Although TIME magazine included Gujarat Chief Minister Narendra Modi in its online poll for the world’s 100 most influential people, the United States government took a dimmer view of the controversial political leader this week when a State Department Spokesperson clarified that there was no change in its decision to deny Mr. Modi a visa to enter the country.
At a press briefing Spokesperson Victoria Nuland responded to a question regarding a letter that U.S. Congressman Joe Walsh, Republican of Illinois, had written to Secretary of State Hillary Clinton, regarding whether the U.S.’ 2005 decision to not to issue Mr. Modi a visa would be reviewed.
Ms. Nuland said, “I haven’t seen the letter. I think you know that our position on the visa issue hasn’t changed at all, so I would guess that if we do respond, it’ll be along familiar lines.” The U.S. has expressed concerns about Mr. Modi’s association with the 2002 Gujarat riots, in which thousands were killed as an anti-Muslim pogrom was unleashed under his watch.
In 2005, Mr. Modi applied for but was denied a “diplomatic visa” under 214(b) of the U.S. Immigration and Nationality Act and his existing tourist/business visa was revoked under Section 212 (a)(2)(g) of the Act.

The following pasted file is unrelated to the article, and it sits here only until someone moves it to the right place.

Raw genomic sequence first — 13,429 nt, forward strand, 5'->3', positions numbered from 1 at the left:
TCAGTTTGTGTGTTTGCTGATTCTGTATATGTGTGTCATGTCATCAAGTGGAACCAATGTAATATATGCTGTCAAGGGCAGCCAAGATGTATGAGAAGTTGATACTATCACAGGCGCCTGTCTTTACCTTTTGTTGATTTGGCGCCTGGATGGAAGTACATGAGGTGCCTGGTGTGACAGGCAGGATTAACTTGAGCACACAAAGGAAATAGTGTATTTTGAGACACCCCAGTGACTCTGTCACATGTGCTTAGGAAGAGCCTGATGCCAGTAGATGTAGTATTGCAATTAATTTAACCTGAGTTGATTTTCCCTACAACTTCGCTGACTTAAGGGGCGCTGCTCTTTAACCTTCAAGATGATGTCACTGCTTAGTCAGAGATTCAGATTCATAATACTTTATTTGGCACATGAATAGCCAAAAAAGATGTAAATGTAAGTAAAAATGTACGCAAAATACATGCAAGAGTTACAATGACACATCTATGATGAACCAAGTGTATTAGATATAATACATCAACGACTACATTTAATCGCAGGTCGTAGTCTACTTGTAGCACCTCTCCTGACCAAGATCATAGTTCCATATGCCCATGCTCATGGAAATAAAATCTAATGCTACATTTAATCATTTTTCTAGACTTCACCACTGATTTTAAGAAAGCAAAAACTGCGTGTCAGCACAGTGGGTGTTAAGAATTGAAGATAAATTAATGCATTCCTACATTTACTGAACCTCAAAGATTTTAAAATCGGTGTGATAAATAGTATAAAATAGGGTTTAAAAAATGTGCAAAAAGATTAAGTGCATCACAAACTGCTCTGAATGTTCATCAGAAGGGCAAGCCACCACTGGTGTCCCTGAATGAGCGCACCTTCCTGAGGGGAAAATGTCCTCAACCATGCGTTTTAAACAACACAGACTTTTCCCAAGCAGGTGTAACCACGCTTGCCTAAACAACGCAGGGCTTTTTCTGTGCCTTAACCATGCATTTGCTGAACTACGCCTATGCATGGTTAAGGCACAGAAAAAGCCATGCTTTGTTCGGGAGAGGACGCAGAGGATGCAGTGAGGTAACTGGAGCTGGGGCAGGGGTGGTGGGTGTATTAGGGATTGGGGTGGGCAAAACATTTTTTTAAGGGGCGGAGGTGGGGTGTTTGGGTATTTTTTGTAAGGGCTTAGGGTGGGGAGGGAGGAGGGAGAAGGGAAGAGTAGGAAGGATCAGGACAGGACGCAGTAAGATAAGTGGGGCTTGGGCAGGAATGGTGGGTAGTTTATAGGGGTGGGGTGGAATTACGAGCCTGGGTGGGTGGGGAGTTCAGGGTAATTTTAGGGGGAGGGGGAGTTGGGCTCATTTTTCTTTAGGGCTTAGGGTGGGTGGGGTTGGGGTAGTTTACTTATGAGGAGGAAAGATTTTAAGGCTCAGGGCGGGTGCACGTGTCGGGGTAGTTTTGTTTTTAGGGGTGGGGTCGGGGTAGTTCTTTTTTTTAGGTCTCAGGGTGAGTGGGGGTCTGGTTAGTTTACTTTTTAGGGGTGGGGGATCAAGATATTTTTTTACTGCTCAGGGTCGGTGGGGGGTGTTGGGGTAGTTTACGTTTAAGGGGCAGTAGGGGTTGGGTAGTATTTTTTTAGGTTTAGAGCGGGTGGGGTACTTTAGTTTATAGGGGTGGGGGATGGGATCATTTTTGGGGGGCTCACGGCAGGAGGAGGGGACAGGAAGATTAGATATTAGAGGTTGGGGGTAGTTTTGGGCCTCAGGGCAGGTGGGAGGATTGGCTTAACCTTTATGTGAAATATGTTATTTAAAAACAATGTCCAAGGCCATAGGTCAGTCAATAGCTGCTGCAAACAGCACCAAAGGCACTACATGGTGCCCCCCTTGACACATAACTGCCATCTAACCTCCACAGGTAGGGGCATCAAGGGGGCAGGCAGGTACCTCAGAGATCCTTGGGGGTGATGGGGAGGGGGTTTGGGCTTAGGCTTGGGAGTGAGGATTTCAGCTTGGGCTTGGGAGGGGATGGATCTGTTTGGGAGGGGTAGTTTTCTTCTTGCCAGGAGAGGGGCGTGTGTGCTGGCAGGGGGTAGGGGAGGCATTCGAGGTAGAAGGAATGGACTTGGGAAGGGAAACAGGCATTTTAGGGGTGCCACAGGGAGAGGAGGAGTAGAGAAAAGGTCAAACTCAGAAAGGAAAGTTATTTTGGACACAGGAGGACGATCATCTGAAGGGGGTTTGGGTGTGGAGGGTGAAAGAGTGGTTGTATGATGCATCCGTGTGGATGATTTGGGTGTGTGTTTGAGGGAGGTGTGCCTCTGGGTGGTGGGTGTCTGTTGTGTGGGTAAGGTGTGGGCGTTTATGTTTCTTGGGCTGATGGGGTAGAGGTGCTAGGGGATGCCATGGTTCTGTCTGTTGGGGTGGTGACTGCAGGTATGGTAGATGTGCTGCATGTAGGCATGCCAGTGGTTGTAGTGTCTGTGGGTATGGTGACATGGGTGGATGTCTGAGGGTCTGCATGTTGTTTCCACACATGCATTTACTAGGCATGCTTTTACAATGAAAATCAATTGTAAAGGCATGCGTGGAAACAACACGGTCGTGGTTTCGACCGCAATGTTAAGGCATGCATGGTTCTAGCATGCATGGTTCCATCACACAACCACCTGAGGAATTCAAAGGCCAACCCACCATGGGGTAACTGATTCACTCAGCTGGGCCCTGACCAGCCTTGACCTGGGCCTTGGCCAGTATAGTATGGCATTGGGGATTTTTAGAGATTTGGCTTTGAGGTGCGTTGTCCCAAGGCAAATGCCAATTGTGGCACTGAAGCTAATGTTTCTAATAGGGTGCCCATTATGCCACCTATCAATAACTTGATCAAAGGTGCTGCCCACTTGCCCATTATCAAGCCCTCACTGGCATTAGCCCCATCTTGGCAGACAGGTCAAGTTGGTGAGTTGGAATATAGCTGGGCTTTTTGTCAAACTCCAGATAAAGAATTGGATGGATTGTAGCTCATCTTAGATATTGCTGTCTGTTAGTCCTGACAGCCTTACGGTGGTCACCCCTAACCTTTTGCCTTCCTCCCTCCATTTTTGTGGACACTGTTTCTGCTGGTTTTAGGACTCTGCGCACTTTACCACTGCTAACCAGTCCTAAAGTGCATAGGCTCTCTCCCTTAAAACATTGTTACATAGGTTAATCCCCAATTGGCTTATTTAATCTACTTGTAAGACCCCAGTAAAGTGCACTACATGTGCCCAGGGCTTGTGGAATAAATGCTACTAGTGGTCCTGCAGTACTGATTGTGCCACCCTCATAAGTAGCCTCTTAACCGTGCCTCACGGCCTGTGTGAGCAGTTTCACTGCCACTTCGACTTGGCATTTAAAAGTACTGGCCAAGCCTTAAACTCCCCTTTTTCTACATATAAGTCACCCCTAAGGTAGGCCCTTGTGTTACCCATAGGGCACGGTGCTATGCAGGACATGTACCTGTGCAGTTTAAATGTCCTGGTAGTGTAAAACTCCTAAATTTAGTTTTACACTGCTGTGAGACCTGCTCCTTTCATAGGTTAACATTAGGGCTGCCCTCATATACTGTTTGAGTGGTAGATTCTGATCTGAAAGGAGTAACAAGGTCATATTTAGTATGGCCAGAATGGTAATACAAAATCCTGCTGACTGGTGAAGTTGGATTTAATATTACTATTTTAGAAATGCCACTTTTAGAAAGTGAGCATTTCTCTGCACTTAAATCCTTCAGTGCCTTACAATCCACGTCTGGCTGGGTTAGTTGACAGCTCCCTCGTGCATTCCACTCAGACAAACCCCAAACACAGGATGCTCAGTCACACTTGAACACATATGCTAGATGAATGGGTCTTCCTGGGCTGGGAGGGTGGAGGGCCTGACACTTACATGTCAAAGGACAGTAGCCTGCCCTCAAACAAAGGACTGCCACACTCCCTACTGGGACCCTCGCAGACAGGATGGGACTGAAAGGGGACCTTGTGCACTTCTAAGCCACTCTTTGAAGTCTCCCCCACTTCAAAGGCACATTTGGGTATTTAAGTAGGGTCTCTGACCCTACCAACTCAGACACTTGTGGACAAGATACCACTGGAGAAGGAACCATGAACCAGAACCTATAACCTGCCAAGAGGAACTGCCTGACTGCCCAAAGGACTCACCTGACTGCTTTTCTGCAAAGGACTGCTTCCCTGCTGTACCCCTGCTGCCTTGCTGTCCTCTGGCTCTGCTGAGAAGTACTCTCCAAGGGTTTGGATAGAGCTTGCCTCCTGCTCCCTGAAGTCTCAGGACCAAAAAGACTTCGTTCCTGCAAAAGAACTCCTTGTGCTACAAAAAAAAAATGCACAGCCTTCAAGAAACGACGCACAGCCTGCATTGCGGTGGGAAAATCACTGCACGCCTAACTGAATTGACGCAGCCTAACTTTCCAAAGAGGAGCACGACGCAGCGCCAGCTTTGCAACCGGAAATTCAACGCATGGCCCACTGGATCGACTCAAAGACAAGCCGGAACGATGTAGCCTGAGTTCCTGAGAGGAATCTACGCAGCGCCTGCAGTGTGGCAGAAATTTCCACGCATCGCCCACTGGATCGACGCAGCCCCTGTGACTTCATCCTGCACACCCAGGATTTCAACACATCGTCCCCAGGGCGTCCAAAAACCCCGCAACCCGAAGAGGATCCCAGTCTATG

Under the latter, foreign government officials are considered ineligible for a visa should the State Department view them as “responsible for, or directly carried out, at any time, particularly severe violations of religious freedom.”
The debate on Mr. Modi’s visa status comes close on the heels of a heated discussion following his appearance on the TIME list. While the magazine itself described the online poll as “unscientific,” some political leaders were said to have labelled Mr. Modi an “internet manipulator,” for getting his supporters to vote in the TIME poll to boost his standing.
Ironically TIME magazine noted that Mr. Modi had “amassed the most ‘no’ votes of anyone featured on the poll — more than 260,000.” One of its editors Bobby Ghosh, explained, “Being on the cover of TIME is neither a prize nor an endorsement. It is a sign of a person’s importance, or of their influence, certainly. Modi is unquestionably both of those things.”